Have you ever seen one of those bumper stickers that says, “The worst day fishing is better than the best day working”? Thats how I feel when I look at todays PCs. The worst PC you can buy today is a great piece of gear, better than what you could buy at any price not long ago.
The value proposition of new machines is getting many people interested in upgrades—but the industry still treats PC buyers as first-time customers, failing to lower key barriers to an upgrade purchase.
The prices of new systems are astonishing. On Dells site, for example, I find for less than $500 a machine with a 2GHz CPU with 256K cache, 512MB of RAM, an 80GB hard drive and a CD-burning/DVD-playing optical drive, plus a 15-inch flat-panel display. If Id put up with the weight, bulk and heat of a 17-inch CRT, I could knock off another $100.
What Id get is a whole lot more than most people need for Internet, e-mail, digital photos, and most school or work tasks done at home. The problem is that retail channels, even direct Internet sales, cant make any money selling (and, crucially, supporting) a machine that costs much less.
If you want the media capabilities of a current entry-level machine, your older system may seem pretty lame. There are plenty of people whod be happy to have it, though, and who might reincarnate it for a second life of useful work at essentially zero cost.
As I was writing this column, in fact, I got an e-mail from a reader replying to my column of last week on Microsofts Windows Vista. He had purchased a Pentium III machine for $50, installed Ubuntu Linux in a process that he described as “smoother than any version of Windows Ive ever used” and wound up with a machine that he now finds quite worth having around.
In an eWEEK Labs TestRun roundtable podcast on Vista late last month, I recalled a comment that someone made in the late 1980s about OS/2: “If wed known that the successor to DOS would take two years to deliver, wouldnt multitask old applications well, and would require us to buy new applications with a new look and feel, we could have just adopted desktop Unix and gotten there a whole lot sooner.”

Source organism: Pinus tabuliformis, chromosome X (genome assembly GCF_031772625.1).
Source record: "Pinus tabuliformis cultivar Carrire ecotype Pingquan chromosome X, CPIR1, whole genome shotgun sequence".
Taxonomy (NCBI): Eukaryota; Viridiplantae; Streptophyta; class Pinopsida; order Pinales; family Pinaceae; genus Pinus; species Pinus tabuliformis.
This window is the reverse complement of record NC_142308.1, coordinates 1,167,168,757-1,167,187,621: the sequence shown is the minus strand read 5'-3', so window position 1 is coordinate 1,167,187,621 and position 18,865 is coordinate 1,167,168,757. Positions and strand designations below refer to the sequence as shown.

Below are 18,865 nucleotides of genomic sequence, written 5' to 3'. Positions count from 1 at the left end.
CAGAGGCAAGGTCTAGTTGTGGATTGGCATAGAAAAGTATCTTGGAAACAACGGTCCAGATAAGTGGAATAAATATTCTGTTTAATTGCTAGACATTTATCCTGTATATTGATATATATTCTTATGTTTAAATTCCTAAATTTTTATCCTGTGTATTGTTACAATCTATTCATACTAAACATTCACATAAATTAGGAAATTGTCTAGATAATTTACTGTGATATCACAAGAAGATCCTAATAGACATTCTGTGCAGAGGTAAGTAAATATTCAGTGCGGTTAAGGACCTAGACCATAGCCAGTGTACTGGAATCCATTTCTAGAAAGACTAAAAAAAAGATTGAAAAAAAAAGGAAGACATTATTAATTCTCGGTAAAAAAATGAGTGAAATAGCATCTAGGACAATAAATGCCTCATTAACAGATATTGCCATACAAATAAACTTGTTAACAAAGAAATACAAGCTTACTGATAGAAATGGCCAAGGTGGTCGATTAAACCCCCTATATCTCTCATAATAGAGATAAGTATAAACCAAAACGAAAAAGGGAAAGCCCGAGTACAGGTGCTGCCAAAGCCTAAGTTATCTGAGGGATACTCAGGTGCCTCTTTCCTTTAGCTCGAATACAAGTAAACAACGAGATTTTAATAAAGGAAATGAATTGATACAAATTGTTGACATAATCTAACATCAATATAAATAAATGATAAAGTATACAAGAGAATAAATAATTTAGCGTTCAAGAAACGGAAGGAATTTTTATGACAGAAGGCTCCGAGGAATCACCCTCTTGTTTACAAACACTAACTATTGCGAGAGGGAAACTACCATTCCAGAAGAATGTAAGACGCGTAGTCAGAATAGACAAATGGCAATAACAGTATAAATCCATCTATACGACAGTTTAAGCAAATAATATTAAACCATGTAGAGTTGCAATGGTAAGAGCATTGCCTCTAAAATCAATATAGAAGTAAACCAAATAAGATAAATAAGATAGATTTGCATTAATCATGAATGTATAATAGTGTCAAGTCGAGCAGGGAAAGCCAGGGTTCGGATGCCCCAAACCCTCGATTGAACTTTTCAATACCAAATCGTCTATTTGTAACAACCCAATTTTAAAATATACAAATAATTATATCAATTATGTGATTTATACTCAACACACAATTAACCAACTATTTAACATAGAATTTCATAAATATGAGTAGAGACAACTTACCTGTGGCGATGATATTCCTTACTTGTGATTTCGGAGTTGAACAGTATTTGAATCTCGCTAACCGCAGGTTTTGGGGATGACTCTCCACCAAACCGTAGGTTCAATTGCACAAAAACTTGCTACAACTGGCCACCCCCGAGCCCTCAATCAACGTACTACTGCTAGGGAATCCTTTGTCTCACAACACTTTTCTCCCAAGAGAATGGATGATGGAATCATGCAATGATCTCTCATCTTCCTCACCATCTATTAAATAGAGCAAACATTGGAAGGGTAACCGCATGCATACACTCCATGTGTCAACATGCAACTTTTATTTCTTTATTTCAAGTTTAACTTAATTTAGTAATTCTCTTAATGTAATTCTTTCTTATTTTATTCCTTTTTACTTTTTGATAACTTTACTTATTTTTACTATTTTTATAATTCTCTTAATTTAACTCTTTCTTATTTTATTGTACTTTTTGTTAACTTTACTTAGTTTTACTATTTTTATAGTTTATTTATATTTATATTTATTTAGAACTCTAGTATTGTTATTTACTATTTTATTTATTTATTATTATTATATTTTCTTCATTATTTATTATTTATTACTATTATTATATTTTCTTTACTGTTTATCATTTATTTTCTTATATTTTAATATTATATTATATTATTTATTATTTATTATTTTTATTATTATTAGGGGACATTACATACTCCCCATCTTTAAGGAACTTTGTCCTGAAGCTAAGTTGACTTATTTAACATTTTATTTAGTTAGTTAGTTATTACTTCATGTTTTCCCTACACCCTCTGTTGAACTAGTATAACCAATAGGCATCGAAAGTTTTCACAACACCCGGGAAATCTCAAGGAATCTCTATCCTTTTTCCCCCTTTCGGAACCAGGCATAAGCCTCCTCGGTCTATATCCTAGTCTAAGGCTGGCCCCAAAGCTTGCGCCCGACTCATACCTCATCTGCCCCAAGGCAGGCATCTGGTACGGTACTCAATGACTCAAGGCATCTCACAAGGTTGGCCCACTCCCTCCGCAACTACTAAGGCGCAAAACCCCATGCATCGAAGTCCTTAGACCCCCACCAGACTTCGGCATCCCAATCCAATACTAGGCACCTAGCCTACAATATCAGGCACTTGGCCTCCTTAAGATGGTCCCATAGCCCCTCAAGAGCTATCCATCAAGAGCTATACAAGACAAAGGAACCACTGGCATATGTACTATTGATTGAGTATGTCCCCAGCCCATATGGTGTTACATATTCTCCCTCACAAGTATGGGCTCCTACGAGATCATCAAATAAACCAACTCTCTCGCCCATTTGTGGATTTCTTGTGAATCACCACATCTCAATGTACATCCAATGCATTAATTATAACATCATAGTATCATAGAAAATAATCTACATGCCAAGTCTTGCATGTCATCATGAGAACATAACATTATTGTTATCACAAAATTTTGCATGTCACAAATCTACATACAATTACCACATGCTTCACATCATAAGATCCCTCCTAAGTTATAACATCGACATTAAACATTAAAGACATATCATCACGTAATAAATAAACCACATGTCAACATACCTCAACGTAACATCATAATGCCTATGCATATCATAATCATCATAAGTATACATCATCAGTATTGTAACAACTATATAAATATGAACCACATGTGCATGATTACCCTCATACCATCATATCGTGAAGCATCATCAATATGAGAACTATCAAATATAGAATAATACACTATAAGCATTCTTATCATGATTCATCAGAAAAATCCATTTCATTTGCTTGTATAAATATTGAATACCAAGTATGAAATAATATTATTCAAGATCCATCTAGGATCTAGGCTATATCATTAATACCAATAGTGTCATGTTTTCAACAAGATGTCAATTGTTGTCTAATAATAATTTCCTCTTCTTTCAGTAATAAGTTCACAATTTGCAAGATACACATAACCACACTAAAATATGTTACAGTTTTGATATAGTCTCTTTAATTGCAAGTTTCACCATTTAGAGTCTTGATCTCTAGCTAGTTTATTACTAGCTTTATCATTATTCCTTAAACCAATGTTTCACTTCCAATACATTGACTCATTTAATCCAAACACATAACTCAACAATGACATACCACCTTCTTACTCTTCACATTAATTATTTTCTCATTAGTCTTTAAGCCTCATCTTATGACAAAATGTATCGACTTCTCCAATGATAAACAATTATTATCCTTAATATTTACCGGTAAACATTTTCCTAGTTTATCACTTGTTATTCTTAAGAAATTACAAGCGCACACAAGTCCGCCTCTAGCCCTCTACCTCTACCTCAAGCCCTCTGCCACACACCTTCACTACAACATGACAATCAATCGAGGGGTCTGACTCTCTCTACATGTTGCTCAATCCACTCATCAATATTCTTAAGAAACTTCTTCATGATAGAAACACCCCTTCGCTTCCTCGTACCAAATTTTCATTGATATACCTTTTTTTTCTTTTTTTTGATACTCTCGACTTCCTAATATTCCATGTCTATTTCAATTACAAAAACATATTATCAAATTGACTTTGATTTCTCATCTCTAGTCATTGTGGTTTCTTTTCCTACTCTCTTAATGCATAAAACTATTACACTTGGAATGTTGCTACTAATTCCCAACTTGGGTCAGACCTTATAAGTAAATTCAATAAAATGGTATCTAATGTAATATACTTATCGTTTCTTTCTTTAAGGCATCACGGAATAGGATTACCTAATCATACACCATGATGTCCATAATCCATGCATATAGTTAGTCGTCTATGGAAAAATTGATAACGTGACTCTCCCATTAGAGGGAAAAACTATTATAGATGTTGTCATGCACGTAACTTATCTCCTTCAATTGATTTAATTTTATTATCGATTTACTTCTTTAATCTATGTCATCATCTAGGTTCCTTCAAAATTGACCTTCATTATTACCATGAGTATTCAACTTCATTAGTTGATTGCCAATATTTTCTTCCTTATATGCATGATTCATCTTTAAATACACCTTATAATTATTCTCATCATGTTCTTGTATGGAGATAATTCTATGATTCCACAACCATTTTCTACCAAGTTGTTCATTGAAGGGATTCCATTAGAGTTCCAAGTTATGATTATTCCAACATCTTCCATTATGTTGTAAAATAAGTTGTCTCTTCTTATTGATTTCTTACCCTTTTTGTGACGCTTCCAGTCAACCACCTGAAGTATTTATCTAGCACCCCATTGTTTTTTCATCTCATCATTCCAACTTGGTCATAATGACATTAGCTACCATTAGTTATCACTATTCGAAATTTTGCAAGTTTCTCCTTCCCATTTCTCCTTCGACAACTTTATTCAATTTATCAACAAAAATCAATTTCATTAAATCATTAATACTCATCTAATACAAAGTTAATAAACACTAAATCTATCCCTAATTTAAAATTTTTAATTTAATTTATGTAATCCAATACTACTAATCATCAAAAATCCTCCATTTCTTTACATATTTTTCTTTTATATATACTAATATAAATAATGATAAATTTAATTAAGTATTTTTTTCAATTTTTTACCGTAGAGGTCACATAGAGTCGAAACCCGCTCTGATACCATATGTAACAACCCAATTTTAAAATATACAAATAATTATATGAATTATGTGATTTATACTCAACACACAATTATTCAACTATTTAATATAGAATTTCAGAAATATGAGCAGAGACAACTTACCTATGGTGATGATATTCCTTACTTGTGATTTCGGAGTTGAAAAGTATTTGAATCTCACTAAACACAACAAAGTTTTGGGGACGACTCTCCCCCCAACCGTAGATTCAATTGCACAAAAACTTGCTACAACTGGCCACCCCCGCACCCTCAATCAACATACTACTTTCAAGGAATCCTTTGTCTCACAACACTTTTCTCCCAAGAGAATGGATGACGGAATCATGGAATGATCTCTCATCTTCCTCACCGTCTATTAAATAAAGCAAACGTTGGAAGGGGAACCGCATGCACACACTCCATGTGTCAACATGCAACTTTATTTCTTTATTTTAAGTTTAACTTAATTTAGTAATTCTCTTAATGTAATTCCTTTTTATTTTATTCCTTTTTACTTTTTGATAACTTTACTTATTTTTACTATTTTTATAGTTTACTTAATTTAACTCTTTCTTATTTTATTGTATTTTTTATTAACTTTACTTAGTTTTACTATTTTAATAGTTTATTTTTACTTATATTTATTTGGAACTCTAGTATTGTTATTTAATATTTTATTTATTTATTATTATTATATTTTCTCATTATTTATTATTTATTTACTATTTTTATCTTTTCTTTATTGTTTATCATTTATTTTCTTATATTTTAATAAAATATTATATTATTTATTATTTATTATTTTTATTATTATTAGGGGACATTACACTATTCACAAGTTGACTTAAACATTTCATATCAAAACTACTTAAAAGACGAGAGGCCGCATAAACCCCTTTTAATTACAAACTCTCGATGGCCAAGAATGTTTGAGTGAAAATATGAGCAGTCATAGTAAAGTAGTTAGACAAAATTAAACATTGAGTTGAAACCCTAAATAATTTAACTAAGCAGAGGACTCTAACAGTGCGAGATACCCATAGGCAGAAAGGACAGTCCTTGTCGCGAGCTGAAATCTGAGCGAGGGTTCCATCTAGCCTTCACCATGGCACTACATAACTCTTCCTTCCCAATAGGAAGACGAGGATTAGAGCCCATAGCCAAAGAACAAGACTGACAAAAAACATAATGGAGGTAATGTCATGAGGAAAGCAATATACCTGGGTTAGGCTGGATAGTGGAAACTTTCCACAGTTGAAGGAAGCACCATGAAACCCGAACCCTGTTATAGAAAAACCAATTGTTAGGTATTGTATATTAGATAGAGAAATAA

With its potential for application breakage in nonadministrator accounts, its new look in core applications such as Microsofts Office 2007 and its need for costly hardware to show off its most visible differences from previous Windows versions, it seems as if Vista might inspire similar thoughts—and now, desktop Unix options are cheap and easy. The phrase “tipping point” comes to mind.
Meanwhile, with people pulling out their credit cards for holiday shopping, Im getting a lot of questions from friends about what they should consider as an upgrade and how they should go about upgrading from what theyre currently using—because few people are buying a first-ever machine. It seems to me a sadly missed opportunity when vendors sell PCs in a way that reflects a conception of all customers as first-time PC buyers.
People ask me how theyll get their old work files moved across to a new machine. They want to know if theyll need to buy new applications software. They want to know if new versions of their current applications will correctly handle work product files created with older versions that theyve been using.
They want to know if buying a Macintosh is a realistic option for someone whos been using Windows for several years. PC configurations and PC selling processes should directly address these questions.
What would it cost, for example, to include a back-panel connector on a new PC and a cable—something that would let anyone who can use a screwdriver take the hard drive out of an old machine and transfer files to a new one? If I were a brick-and-mortar seller of PCs, I guarantee you that Id be seeking to differentiate myself from mail-order sellers by offering migration assistance.
Technology Editor Peter Coffee can be reached at email@example.com.
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